Digital Transformation in Manufacturing is Essential for a Future Advantage
Take traditional manufacturing processes, add in new technologies, and then infuse it in every step of the operation, and you have digital transformation in manufacturing. Digital transformation drives improved quality control, makes huge efficiency gains, and creates a better product--with reduced costs and superior environmental controls. It is changing every aspect of manufacturing, creating huge advantages over their competition--and the changing world.
Increases in IT spending are transforming how manufacturing businesses operate, allowing them to do more with less, increasing efficiencies, reducing costs, and responding to increased consumer need for personalization.
Why Should Manufacturers Implement Digital Transformation?
There are massive benefits to organizations that undertake digital transformation. As well as financial and business benefits, there are environmental and social positives too, making transformation imperative to remain viable and competitive.
Increased Quality of Output
With increased numbers of sensors, automated testing, and quality control throughout the manufacturing process, manufacturers can create higher quality products. Using the Pareto principle (and knowledge gained from machine learning), manufacturers can make changes to any production line to reduce errors and improve processes.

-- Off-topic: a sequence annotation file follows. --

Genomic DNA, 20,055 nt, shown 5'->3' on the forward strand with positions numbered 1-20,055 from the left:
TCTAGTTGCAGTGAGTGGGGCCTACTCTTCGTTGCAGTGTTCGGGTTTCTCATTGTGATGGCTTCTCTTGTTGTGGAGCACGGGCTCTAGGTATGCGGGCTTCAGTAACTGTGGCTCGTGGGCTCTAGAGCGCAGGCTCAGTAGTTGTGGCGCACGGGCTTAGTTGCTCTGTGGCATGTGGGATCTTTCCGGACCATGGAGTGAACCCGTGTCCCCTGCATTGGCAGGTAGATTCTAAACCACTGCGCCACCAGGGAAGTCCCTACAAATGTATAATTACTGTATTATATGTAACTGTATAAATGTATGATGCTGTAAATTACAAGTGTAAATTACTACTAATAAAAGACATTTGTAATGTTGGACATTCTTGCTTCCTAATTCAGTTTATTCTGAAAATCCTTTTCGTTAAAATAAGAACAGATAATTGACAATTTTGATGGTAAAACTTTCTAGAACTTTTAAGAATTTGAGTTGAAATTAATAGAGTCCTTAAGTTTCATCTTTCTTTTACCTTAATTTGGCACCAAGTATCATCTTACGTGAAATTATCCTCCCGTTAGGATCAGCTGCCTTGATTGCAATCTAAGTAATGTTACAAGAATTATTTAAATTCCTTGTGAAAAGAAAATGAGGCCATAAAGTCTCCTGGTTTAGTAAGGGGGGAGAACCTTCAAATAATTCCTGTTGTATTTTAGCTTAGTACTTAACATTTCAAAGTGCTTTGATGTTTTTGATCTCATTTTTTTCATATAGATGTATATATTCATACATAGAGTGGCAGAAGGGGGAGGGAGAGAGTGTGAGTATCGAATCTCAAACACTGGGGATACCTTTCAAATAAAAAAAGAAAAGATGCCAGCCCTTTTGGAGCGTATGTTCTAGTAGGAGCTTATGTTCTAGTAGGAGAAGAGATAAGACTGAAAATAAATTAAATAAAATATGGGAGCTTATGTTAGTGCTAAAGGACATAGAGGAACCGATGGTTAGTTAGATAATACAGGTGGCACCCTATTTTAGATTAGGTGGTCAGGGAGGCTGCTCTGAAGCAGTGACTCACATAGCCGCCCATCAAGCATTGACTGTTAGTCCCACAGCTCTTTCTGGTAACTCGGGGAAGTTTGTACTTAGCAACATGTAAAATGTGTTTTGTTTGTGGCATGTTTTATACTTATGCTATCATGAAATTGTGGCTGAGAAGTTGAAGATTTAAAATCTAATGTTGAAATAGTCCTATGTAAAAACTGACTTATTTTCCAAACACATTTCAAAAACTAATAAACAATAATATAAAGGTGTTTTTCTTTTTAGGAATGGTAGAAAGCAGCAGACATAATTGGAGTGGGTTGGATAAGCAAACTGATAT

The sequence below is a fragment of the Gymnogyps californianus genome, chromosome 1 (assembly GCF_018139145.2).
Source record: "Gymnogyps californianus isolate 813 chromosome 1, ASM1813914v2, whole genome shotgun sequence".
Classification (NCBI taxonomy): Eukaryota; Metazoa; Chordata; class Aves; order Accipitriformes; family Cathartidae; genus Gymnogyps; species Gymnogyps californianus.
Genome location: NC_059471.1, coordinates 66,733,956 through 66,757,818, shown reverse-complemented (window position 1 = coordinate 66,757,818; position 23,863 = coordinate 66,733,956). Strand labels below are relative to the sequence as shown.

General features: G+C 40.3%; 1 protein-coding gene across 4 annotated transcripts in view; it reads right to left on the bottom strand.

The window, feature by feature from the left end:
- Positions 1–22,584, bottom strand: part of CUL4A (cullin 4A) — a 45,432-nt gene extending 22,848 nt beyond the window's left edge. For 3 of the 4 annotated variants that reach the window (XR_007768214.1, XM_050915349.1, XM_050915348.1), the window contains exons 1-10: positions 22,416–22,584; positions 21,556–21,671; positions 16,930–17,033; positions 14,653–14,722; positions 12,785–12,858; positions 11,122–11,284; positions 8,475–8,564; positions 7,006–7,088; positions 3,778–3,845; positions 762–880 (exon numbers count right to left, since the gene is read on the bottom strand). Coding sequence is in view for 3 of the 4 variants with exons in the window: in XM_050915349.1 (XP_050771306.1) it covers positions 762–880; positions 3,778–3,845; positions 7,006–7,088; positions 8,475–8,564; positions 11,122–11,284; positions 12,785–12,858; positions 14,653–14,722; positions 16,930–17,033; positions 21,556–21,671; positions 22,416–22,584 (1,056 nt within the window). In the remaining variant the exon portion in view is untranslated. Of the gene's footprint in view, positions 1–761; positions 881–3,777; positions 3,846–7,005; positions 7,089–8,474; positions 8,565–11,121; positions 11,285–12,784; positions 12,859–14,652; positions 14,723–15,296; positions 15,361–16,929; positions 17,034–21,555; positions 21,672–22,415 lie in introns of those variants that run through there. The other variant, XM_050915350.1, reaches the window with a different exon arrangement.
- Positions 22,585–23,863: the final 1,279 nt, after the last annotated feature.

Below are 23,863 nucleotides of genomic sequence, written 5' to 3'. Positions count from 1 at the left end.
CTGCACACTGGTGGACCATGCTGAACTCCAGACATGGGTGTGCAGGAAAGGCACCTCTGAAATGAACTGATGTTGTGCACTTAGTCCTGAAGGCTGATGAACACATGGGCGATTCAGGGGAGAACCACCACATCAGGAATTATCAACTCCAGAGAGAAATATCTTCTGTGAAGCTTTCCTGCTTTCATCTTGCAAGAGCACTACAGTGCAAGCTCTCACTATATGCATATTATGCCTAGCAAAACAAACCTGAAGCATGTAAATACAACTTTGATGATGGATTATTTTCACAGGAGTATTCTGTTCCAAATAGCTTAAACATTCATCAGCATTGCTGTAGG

Increased Efficiencies of Processes
Hyperautomation allows organizations to remove human errors from their manufacturing processes. Hyperautomation involves integrating artificial intelligence (AI) and machine learning (ML) to augment human activity.
As consumers increasingly demand eco-positive practices, technology evolves to provide answers. Monitored and AI-driven machinery increases efficiency, reducing energy consumption. An increase in efficiency often supports less material consumption too. Less resources consumed is incredibly positive for the environment.
Reduced Costs, Increased Margins
Digital transformation reduces costs for manufacturers. The Internet of Things (IoT) helps manufacturers diagnose and resolve issues, reducing downtime. Connected machinery offers a range of benefits to manufacturers such as diagnosing problems before they arise and planning maintenance during downtime for gains in productivity.
Personalization, Agility and Increased Customer Centricity
Possibly one of the biggest challenges for manufacturers is customizing products at scale. Customers will spend more for personalization, but they desire the same responsiveness and speed that generic products provide.